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Wednesday, December 19, 2018 by Jack Craver

Council gives initial approval for plan to transform Sekrit Theater

At its Dec. 13 meeting, City Council unanimously approved a zoning change that will transform Sekrit Theater into a community of small, eclectic houses.

“I just want to be creative and build something I can be proud of and that my friends and neighbors can be proud of,” said Beau Reichert, the owner of the two-acre property at 1145-1147 Perry Road.

While Reichert purchased the property a decade ago to live on, he eventually began using the large backyard as an event space. Last year Reichert announced he would be shuttering the theater as a result of ongoing complaints from neighbors about noise.

His new vision for the property is to retain the two existing homes on the site – one a standard single-family house and the other a “tiny house”– and add 19 to 22 new homes. All of the homes will have between 400 and 1,000 square feet of footprint, or the area of ground they cover. The total square footage of the homes might be roughly double the footprint if they include a second floor, explained Matt Lewis, an agent for Reichert.

Also remaining in place will be the multiple non-residential structures Reichert has constructed, such as a gazebo and a greenhouse.

Although there is no requirement, Reichert has said he wants four of the units to be permanently restricted to lower-income residents, ideally artists.

Lewis told Council that the existing single-family home that fronts the road would remain in place. Behind it will be a courtyard surrounded by homes. Showing photos of a similar “bungalow court” in Seattle, Lewis described the development as “an amazing opportunity to integrate small houses on small lots.”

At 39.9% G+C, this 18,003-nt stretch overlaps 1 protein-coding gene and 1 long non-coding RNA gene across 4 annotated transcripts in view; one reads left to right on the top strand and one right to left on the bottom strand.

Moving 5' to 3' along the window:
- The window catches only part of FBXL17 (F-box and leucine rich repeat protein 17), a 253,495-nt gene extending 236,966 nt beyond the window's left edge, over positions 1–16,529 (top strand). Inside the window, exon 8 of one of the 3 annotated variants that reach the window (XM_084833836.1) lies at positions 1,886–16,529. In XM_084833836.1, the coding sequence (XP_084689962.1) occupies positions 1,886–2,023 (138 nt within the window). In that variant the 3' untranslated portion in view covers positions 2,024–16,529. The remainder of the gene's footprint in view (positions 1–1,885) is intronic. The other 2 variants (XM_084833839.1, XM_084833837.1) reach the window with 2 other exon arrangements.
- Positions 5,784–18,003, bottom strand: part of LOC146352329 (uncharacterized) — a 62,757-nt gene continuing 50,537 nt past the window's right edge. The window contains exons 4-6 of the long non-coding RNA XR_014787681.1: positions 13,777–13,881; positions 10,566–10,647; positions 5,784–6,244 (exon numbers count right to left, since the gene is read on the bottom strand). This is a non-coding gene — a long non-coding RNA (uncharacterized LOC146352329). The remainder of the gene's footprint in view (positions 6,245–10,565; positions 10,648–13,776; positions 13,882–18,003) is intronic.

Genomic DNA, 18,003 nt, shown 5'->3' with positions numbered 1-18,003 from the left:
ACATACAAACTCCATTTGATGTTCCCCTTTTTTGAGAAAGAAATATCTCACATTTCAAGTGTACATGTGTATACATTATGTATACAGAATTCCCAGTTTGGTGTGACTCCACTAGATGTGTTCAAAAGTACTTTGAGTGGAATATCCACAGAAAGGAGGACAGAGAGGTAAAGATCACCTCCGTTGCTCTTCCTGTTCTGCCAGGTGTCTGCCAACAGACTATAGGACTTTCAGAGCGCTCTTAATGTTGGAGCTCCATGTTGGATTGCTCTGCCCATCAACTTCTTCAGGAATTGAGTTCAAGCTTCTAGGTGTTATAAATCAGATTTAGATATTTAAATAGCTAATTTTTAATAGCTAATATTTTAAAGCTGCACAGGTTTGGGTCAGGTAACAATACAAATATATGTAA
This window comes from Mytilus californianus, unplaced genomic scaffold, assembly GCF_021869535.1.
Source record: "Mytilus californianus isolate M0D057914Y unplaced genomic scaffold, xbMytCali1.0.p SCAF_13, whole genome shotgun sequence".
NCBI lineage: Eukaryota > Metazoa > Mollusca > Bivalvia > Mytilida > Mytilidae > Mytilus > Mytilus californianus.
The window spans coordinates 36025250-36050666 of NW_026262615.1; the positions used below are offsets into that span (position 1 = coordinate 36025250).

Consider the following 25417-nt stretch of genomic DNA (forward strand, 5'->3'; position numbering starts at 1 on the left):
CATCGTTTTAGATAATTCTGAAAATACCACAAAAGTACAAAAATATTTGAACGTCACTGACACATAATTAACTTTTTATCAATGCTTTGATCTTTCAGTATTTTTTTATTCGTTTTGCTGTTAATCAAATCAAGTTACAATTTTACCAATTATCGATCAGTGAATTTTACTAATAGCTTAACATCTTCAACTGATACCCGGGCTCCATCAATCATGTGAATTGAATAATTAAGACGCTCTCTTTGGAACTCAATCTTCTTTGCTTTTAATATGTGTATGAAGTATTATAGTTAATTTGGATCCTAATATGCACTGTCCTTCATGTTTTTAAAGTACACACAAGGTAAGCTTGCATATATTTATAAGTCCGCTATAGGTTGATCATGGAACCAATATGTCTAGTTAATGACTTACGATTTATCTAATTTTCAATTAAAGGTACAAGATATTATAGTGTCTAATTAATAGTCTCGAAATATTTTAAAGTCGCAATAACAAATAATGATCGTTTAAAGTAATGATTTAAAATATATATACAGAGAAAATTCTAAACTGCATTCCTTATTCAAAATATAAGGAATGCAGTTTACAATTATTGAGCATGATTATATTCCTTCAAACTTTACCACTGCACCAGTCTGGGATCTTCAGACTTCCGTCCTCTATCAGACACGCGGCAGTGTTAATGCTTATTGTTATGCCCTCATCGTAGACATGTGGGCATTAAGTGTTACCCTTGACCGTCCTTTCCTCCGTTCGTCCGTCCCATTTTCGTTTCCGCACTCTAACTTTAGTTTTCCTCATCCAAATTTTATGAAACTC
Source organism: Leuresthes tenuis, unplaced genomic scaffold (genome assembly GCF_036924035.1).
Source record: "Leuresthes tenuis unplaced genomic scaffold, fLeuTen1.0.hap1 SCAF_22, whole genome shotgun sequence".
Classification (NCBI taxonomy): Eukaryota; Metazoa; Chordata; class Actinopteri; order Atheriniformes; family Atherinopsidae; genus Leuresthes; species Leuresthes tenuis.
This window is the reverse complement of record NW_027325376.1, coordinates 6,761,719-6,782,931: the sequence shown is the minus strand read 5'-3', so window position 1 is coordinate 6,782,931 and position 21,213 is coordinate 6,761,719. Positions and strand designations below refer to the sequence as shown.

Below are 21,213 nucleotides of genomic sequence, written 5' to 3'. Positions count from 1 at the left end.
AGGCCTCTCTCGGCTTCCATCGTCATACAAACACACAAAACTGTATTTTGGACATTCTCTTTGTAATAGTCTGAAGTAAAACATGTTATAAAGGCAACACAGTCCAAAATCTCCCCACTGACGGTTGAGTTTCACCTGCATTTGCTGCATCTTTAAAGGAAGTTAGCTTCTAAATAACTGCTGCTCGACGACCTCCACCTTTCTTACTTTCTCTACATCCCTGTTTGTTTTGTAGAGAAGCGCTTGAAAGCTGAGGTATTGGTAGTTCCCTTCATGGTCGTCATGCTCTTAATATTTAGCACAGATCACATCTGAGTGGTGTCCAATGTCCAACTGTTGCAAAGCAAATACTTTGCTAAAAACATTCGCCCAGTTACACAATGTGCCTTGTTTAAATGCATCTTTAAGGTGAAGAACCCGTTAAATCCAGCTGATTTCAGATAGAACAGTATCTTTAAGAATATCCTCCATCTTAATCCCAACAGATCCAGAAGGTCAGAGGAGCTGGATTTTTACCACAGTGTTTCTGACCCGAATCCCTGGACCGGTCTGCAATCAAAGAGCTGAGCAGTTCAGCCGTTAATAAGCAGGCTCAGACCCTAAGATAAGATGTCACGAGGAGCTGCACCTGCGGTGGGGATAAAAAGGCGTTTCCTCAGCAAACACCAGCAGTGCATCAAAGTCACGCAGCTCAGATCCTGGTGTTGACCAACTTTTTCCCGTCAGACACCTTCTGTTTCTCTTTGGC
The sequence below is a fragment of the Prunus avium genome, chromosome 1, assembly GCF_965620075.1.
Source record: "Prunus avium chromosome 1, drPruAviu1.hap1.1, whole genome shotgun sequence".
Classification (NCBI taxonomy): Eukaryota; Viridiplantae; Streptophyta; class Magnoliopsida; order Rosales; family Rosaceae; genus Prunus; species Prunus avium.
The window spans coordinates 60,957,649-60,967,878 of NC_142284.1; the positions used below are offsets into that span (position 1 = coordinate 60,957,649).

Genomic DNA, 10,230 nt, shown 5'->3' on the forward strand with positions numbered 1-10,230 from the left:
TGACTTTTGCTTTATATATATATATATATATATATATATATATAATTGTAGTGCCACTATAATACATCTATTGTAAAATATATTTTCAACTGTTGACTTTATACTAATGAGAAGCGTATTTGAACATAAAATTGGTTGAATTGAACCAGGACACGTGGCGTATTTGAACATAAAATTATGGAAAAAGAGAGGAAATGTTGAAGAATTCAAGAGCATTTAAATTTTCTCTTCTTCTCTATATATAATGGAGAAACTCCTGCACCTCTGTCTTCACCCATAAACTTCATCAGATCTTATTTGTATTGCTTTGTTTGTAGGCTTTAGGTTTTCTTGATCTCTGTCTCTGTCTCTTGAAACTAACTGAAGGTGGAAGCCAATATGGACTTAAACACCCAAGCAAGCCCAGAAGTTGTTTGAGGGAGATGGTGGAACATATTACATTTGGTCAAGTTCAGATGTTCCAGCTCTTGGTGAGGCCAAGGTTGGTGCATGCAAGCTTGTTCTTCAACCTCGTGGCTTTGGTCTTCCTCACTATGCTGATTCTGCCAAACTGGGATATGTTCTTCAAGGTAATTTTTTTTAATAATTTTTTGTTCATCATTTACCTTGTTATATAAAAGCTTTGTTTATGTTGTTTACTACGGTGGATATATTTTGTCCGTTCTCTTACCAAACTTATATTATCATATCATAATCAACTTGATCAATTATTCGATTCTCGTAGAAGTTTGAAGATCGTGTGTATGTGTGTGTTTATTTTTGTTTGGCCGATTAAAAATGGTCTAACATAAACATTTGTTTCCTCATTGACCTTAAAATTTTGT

The houses, which would all be smaller than average and range in size, would accommodate a “variety of lifestyles,” said Lewis.

In an interview with the Austin Monitor, Lewis said that the development will include on-site parking, though it’s not clear what that will look like. One option is to provide tuck-under parking in the back of each unit. Another is to provide a parking lot for all of the residences to share. One thing that is certain: The cars will not take space in the courtyard.

Council approved changing the zoning from standard single-family zoning (SF-3) to high-density single-family zoning (SF-6) that allows for condominiums or townhouses.

Council Member Leslie Pool expressed enthusiasm about the design envisioned for the new homes.

“I like how they mirror some of the structures that we’ve had in East Austin but that we have maybe lost,” she said. “So that is returning some of that era of structure to our community, so that’s great.”

The Planning Commission had recommended imposing a conditional overlay dictating the size of the residences’ footprints and limiting the property to 22 units, two fewer than SF-6 typically allows. Reichert said he would like the ability to build two more units “to allow more people to enjoy the space.”

Council Member Jimmy Flannigan, a devoted foe of conditional overlays, motioned to approve the zoning change without the Planning Commission’s recommended restrictions. Council approved the measure unanimously.

However, the process is not quite over. Council only approved the zoning change on first reading. It must be passed three times to go into effect.

Video still via Vimeo.

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Key Players & Topics In This Article

Austin City Council: The Austin City Council is the body with legislative purview over the City of Austin. It offers policy direction, while the office of the City Manager implements administrative actions based on those policies. Until 2012, the body contained seven members, including the city's Mayor, all elected at-large. In 2012, City of Austin residents voted to change that system and now 10 members of the Council are elected based on geographic districts. The Mayor continues to be elected at-large.

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